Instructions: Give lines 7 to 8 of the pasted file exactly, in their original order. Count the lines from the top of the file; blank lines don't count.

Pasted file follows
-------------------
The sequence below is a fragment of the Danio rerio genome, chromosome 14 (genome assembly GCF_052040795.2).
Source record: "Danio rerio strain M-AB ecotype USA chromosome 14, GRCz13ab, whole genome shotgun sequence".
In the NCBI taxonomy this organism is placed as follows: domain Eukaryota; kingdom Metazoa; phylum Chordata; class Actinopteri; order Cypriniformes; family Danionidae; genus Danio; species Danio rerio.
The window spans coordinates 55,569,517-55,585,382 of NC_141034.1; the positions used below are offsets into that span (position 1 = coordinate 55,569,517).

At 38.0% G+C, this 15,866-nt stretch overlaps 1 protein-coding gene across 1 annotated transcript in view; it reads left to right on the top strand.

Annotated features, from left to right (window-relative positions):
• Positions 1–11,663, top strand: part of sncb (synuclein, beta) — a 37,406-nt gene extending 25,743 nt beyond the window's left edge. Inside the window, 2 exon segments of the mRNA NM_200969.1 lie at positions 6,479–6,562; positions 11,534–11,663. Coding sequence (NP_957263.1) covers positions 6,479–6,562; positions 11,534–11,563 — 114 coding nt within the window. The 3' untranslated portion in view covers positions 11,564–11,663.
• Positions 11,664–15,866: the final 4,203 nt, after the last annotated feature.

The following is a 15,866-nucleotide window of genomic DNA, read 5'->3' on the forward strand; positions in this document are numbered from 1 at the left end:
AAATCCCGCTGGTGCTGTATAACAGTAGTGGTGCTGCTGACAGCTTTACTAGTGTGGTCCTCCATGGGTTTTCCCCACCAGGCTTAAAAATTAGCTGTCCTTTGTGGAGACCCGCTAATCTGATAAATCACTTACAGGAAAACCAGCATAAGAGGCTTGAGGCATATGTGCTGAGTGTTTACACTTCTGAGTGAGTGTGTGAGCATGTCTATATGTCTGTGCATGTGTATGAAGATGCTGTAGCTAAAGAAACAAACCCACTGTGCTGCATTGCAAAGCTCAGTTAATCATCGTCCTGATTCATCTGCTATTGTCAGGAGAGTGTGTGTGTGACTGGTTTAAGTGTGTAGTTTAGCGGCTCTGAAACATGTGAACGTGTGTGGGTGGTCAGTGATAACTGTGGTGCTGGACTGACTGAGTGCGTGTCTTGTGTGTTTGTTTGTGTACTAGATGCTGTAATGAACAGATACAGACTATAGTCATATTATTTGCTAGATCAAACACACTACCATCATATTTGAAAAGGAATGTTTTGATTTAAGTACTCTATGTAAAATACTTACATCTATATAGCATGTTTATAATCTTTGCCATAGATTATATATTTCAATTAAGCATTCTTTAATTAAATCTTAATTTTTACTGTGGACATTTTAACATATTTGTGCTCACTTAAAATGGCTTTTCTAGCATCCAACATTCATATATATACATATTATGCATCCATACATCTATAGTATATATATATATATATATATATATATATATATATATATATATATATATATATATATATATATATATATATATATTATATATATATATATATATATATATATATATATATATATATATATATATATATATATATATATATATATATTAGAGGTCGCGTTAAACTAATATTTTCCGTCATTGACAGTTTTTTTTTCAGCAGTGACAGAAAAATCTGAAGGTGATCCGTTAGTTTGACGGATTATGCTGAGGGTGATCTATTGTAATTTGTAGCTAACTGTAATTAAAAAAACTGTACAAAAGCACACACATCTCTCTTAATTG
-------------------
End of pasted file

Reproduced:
• Positions 1–11,663, top strand: part of sncb (synuclein, beta) — a 37,406-nt gene extending 25,743 nt beyond the window's left edge. Inside the window, 2 exon segments of the mRNA NM_200969.1 lie at positions 6,479–6,562; positions 11,534–11,663. Coding sequence (NP_957263.1) covers positions 6,479–6,562; positions 11,534–11,563 — 114 coding nt within the window. The 3' untranslated portion in view covers positions 11,564–11,663.
• Positions 11,664–15,866: the final 4,203 nt, after the last annotated feature.